Technology is an essential part of any modern practicing attorney’s toolkit. In Tad’s Tech Corner, join me as I discuss how to best utilize technology– both from a device and software standpoint– during your daily lawyering tasks and during trial. Discussions, as always, are welcome in the comments section below.
— Tad Thomas
The COVID-19 pandemic has changed how and where millions of Americans are working. Whether your area has been hit hard by the virus or precautions are being taken to avoid an outbreak, it’s likely you and the rest of your law firm is working from home.
Transitioning from working in an office to working remotely—especially overnight, can be challenging. Fortunately, there are steps you can take to track law office productivity when working from home. This way, you’ll know that tasks are still being completed and your clients are continuing to receive the representation they deserve.
Measuring Remote Worker Productivity
If you notice deadlines are being missed even though you and everyone else at your firm are putting in the traditional hours, you’ll want to consider the issue might not be a matter of the overall amount of time worked. Instead, it’s more likely that the issue lies in the inability to focus on what’s more important. Remember that productivity and what is accomplished is more important than the hours spent working.
You may want to consider implementing a self-reporting time system. This way, you and the others working for your law firm will be able to get an idea of what is being accomplished and when. This may not be a new concept for your law firm depending on how you handle billing. For example, some law firms require attorneys to track time spent on activities for clients down to six-minute intervals.
It’s also important to consider priorities. Whether you have a virtual meeting each morning or you send out a weekly email, make sure everyone is on the same page when it comes to prioritizing tasks and cases. Whether you’re in the process of taking legal research, building arguments, filing cases, or counseling clients, it’s easy to get overwhelmed if you don’t have an idea of what needs to get done first.
Tips for Improving Remote Law Office Productivity
When you’re in the office with your fellow attorneys and other law firm employees, you are a team. It’s important to remember that this does not change because you’re all in different locations. If anything, it’s an even more important time to make sure everyone on your team has a sense of belonging toward your law firm.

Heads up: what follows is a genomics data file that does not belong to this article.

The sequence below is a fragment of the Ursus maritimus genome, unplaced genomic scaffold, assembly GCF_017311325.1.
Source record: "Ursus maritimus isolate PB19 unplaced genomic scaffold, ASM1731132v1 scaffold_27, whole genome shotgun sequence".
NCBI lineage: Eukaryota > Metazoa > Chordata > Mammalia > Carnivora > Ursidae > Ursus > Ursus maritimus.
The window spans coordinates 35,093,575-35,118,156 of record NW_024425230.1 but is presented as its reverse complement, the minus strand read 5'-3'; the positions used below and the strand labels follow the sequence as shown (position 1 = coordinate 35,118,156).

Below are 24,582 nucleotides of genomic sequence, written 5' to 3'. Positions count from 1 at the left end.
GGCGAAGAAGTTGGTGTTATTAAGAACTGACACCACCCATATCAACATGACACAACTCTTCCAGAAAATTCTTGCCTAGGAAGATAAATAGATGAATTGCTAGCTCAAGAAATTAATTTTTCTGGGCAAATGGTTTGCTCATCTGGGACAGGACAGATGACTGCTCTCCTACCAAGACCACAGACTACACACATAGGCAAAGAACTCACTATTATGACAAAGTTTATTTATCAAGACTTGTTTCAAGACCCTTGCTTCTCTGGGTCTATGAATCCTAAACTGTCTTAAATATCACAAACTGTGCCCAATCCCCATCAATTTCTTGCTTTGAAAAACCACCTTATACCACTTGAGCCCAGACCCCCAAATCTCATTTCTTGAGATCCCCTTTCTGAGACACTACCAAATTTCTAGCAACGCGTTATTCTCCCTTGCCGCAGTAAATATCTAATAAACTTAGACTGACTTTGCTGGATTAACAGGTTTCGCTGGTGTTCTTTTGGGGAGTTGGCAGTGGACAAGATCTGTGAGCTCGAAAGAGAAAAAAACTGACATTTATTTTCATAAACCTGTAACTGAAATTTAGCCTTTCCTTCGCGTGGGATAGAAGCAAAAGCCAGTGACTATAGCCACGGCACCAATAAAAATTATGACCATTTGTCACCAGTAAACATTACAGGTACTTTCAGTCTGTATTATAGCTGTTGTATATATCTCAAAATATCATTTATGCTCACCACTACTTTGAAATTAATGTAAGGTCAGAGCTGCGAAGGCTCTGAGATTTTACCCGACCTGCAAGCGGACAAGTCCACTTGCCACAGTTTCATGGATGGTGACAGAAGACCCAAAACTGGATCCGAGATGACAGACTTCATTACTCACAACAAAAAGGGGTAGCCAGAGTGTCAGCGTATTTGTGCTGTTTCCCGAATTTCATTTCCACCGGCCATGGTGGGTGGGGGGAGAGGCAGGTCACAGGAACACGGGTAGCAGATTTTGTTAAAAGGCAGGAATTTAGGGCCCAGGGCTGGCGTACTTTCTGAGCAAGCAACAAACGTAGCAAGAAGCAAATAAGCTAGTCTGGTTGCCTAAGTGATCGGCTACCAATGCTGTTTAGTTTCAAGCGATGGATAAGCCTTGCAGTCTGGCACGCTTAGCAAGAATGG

When management and employees recognized their role in tackling a case and helping a client, it’s more likely that the outcome for that client will be successful. In order to foster that type of positive atmosphere and improve productivity, consider the following tips:
- Set clear expectations. Whether you set a plan to work from home or the decision happened overnight, it’s important to prepare law firm staff and clients for the transition from an in-person law practice to a remote work one. With staff, establish remote work expectations and procedures. Explain how virtual communication will work, how deliverables will be submitted, and how meetings will take place.
- Make sure your staff is fully equipped. To be productive, your staff needs to have the appropriate equipment and technology. This means making sure every attorney, paralegal, and office manager at your firm has access to a computer, strong internet connection, and telephone connection at home. You’ll want to consider setting up chat and collaboration software, as well as a remote-access VPN or cloud-based practice management solution so you can securely access all your firm data and files.
- Communicate constantly. If you’re in the middle of a challenging case, you may not realize you’ve gone radio silent. Remember to keep in touch with your fellow attorneys, paralegals, and staff to ensure everyone is on the same page. Doing so will ensure deadlines are not missed and any issues with productivity can be addressed.
- Pay attention to cybersecurity. Having lawyers and staff members working in different locations means it’s possible for your firm’s network to be less secure. Phishing and malware attacks are rampant, especially in light of the COVID-19 pandemic. Make sure your employees understand how to establish a secure WiFi connection from home and considering using phishing reporting tools in Outlook and Gmail to block online attacks and alert the IT admin at your firm.
While there are certain freedoms afforded by remote work, there can be challenges when it comes to tracking law office productivity. With how quickly many of us started working from home, you may not have been able to take any preventative measures to avoid activity issues. As such, the information and tips above can help your law firm move forward in a more productive and successful manner.